Photographer on road to recovery

Dave Genchi moves to Denver to begin rehab after suffering spinal injury

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How to help

Donations for Dave Genchi may be made to the "Dave Genchi Recovery Fund" at any Wells Fargo bank. For more information, call Brandy Forsyth at 870-2075 or send checks to Wells Fargo Bank, P.O. Box 77488, Steamboat Springs, CO 80477.

To contact Dave Genchi, e-mail him at genchi@steamboatp..., write to him at Craig Hospital, Attn: Dave Genchi, Room 301B, 3425 S. Clarkson St., Englewood, CO 80113 or check out his work at rightskool.com.

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Dave Genchi's voice on the phone was a welcome moment for for Steamboat Powdercats manager Kent Vertrees.

"He sounded great," Vertrees said. "It was the first time I've been able to talk to him. I've been waiting for this moment for a long time."

Genchi, 32, a Steamboat Pow-dercats photographer and videographer, sustained a serious spinal injury Dec. 21 while snowboarding on Buffalo Pass. Genchi landed on his head and shoulder after doing a surf-turn off a rock. Genchi was wearing a helmet at the time of the accident, which cracked, but likely prevented more severe head injuries.

Steamboat Powdercats is a recreation company that takes skiers and snowboarders into the backcountry by snowcat.

After Genchi's accident, he was flown from Yampa Valley Medical Center to St. Mary's Hospital and Regional Medical Center in Grand Junction where he stayed until being flown to Craig Hospital in Denver on Jan. 9. Since then, Genchi has been taken off a respirator, is breathing on his own and beginning the slow process of rehabilitation.

Genchi's father, Al Genchi of Melbourne, Fla., said on Wednesday that his son's spirit is "indomitable" and that Dave has immediately become Craig Hospital's "star patient."

"Dave is an extremely active guy, so this has been a big shift in his perspective," he said. "He has definitely had a few periods, especially early on, but as most people will attest to, Dave's a driver."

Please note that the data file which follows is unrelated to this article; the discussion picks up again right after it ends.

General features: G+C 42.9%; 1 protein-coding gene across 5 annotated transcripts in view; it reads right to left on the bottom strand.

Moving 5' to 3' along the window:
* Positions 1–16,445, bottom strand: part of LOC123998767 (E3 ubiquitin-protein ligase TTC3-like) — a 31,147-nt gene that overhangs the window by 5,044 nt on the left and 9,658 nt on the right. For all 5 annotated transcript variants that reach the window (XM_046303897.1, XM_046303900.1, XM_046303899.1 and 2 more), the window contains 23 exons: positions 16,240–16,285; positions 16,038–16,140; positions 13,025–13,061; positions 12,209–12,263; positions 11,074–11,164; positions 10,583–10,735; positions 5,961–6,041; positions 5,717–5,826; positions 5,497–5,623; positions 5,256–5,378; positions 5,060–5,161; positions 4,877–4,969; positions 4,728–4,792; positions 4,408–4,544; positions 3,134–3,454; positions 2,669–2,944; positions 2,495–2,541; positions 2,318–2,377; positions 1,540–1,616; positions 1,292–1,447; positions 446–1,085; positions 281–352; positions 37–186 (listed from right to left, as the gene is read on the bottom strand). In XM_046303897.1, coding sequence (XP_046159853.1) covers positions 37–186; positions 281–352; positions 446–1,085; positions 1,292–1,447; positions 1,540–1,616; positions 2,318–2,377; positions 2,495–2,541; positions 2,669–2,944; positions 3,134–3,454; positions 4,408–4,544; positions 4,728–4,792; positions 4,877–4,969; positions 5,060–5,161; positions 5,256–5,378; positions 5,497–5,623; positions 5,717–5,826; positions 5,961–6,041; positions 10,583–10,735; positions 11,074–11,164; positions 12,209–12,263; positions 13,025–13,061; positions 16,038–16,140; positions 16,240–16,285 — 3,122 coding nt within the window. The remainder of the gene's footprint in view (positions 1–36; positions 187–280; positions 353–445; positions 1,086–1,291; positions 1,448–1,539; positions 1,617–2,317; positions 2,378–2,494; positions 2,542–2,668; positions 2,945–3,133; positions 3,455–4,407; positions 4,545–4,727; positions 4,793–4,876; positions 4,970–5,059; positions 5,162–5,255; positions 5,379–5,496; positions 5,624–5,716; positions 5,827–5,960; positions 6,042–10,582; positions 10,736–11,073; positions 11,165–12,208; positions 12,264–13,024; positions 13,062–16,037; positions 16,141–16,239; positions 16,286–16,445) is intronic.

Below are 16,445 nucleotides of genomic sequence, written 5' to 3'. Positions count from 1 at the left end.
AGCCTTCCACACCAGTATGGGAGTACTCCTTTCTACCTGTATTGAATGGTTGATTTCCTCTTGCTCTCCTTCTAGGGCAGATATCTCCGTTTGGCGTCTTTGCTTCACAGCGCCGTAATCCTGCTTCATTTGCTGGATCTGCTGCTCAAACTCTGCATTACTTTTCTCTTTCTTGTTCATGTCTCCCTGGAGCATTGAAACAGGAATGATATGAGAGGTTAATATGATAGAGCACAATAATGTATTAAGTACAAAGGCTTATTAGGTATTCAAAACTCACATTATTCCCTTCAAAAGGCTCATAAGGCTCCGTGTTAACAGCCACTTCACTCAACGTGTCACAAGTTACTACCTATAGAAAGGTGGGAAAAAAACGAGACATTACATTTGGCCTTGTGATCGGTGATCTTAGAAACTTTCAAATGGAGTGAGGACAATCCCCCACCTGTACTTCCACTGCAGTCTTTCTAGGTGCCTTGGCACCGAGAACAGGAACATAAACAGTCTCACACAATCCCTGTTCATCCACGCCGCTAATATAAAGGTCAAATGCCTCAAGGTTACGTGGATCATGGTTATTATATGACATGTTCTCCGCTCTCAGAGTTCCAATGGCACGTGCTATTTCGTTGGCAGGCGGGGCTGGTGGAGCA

Al Genchi said Dave's level of injury is a C6-C7, which means he broke the sixth and seventh cervical vertebrae in his spine. Genchi has no movement in his legs and limited mobility in his arms, Al Genchi said.

"Our family view is that we might not get all of it back, but we'll get some of it," he said.

Al Genchi and his wife, Mary Ann Genchi, have been traveling between Colorado and Florida the past few weeks. Al Genchi said he knows Dave is being supported by his friends in both areas.

"Dave is of two worlds: He has his soccer and surfing friends in Florida and his snow and ski friends in Colorado," he said. "Both of those worlds have just come together to offer him so much support."

Vertrees spent Tuesday skiing and snowboarding with the Vectra Bank All Mountain Ski Camp for adaptive skiers, which gave him some insight into what his friend is going through.

"We've done the ski camp the last three years, but (Tuesday) was really special because we got to spend time with the families and really find out where (Dave) is mentally, coming from their past experiences," he said. "It was phenomenal."

Some of the adaptive skiers attended a benefit for Genchi on Sunday at Steamboat Mountain Theater, where several of Genchi's ski films were shown. Admission was $2.

"That was a great success," Vertrees said. "We hope to do a more large-scale fundraiser for him in the near future."

- To reach Alexis DeLaCruz, call 871-4234

or e-mail adelacruz@steamboatpilot.com

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